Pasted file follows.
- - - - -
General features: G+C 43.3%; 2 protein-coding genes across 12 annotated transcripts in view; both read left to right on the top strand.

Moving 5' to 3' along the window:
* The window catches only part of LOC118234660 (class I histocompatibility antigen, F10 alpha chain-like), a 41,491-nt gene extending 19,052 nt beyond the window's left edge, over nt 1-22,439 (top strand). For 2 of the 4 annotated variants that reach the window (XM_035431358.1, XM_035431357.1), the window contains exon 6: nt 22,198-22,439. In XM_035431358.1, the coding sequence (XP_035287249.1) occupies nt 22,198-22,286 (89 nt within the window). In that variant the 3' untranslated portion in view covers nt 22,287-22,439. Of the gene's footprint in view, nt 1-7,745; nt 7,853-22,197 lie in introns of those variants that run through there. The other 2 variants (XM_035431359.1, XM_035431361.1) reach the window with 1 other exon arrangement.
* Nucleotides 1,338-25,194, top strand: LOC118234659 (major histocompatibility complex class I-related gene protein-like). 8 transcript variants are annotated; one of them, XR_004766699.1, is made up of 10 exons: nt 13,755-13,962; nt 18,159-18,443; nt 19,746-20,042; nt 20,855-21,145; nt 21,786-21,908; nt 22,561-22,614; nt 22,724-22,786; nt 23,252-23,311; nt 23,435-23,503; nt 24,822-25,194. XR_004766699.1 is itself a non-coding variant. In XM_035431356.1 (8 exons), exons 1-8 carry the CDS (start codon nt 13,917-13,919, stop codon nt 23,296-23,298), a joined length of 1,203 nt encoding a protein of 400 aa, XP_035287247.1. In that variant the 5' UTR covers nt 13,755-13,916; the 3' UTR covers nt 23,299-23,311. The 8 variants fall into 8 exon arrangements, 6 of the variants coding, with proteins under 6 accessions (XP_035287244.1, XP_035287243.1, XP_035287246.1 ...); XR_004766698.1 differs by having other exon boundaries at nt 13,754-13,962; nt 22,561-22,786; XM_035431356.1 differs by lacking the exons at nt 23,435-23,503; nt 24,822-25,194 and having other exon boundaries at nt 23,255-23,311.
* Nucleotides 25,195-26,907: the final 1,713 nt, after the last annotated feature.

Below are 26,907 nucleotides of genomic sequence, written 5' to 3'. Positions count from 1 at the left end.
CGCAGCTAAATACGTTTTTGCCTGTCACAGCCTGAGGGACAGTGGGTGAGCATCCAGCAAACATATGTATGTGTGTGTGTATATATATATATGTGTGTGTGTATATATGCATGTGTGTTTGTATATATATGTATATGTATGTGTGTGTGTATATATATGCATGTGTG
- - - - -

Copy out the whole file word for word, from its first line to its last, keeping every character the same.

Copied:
General features: G+C 43.3%; 2 protein-coding genes across 12 annotated transcripts in view; both read left to right on the top strand.

Moving 5' to 3' along the window:
* The window catches only part of LOC118234660 (class I histocompatibility antigen, F10 alpha chain-like), a 41,491-nt gene extending 19,052 nt beyond the window's left edge, over nt 1-22,439 (top strand). For 2 of the 4 annotated variants that reach the window (XM_035431358.1, XM_035431357.1), the window contains exon 6: nt 22,198-22,439. In XM_035431358.1, the coding sequence (XP_035287249.1) occupies nt 22,198-22,286 (89 nt within the window). In that variant the 3' untranslated portion in view covers nt 22,287-22,439. Of the gene's footprint in view, nt 1-7,745; nt 7,853-22,197 lie in introns of those variants that run through there. The other 2 variants (XM_035431359.1, XM_035431361.1) reach the window with 1 other exon arrangement.
* Nucleotides 1,338-25,194, top strand: LOC118234659 (major histocompatibility complex class I-related gene protein-like). 8 transcript variants are annotated; one of them, XR_004766699.1, is made up of 10 exons: nt 13,755-13,962; nt 18,159-18,443; nt 19,746-20,042; nt 20,855-21,145; nt 21,786-21,908; nt 22,561-22,614; nt 22,724-22,786; nt 23,252-23,311; nt 23,435-23,503; nt 24,822-25,194. XR_004766699.1 is itself a non-coding variant. In XM_035431356.1 (8 exons), exons 1-8 carry the CDS (start codon nt 13,917-13,919, stop codon nt 23,296-23,298), a joined length of 1,203 nt encoding a protein of 400 aa, XP_035287247.1. In that variant the 5' UTR covers nt 13,755-13,916; the 3' UTR covers nt 23,299-23,311. The 8 variants fall into 8 exon arrangements, 6 of the variants coding, with proteins under 6 accessions (XP_035287244.1, XP_035287243.1, XP_035287246.1 ...); XR_004766698.1 differs by having other exon boundaries at nt 13,754-13,962; nt 22,561-22,786; XM_035431356.1 differs by lacking the exons at nt 23,435-23,503; nt 24,822-25,194 and having other exon boundaries at nt 23,255-23,311.
* Nucleotides 25,195-26,907: the final 1,713 nt, after the last annotated feature.

Below are 26,907 nucleotides of genomic sequence, written 5' to 3'. Positions count from 1 at the left end.
CGCAGCTAAATACGTTTTTGCCTGTCACAGCCTGAGGGACAGTGGGTGAGCATCCAGCAAACATATGTATGTGTGTGTGTATATATATATATGTGTGTGTGTATATATGCATGTGTGTTTGTATATATATGTATATGTATGTGTGTGTGTATATATATGCATGTGTG